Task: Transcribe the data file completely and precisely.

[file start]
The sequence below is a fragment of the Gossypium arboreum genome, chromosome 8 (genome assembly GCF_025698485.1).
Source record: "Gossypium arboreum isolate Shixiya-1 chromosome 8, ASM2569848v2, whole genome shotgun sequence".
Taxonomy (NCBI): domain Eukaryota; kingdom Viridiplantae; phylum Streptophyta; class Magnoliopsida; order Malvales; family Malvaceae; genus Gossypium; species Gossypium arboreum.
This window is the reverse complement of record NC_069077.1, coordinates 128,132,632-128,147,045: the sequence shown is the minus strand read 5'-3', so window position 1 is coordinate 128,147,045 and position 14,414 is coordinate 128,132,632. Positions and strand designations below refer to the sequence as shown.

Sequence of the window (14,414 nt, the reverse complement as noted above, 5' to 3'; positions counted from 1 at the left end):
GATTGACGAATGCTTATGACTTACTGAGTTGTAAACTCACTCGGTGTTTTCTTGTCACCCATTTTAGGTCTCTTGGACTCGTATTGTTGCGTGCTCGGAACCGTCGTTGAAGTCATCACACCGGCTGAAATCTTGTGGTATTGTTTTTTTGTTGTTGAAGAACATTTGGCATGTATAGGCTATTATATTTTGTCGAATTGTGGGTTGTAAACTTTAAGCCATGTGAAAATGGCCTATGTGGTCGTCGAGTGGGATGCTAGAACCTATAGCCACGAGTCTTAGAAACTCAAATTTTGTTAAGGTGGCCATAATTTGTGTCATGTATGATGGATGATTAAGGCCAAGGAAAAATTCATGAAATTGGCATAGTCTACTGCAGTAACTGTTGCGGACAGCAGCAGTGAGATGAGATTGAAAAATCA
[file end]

The sequence below is a fragment of the Gossypium arboreum genome, chromosome 8 (genome assembly GCF_025698485.1).
Source record: "Gossypium arboreum isolate Shixiya-1 chromosome 8, ASM2569848v2, whole genome shotgun sequence".
Taxonomy (NCBI): domain Eukaryota; kingdom Viridiplantae; phylum Streptophyta; class Magnoliopsida; order Malvales; family Malvaceae; genus Gossypium; species Gossypium arboreum.
This window is the reverse complement of record NC_069077.1, coordinates 128,132,632-128,147,045: the sequence shown is the minus strand read 5'-3', so window position 1 is coordinate 128,147,045 and position 14,414 is coordinate 128,132,632. Positions and strand designations below refer to the sequence as shown.

Sequence of the window (14,414 nt, the reverse complement as noted above, 5' to 3'; positions counted from 1 at the left end):
GATTGACGAATGCTTATGACTTACTGAGTTGTAAACTCACTCGGTGTTTTCTTGTCACCCATTTTAGGTCTCTTGGACTCGTATTGTTGCGTGCTCGGAACCGTCGTTGAAGTCATCACACCGGCTGAAATCTTGTGGTATTGTTTTTTTGTTGTTGAAGAACATTTGGCATGTATAGGCTATTATATTTTGTCGAATTGTGGGTTGTAAACTTTAAGCCATGTGAAAATGGCCTATGTGGTCGTCGAGTGGGATGCTAGAACCTATAGCCACGAGTCTTAGAAACTCAAATTTTGTTAAGGTGGCCATAATTTGTGTCATGTATGATGGATGATTAAGGCCAAGGAAAAATTCATGAAATTGGCATAGTCTACTGCAGTAACTGTTGCGGACAGCAGCAGTGAGATGAGATTGAAAAATCA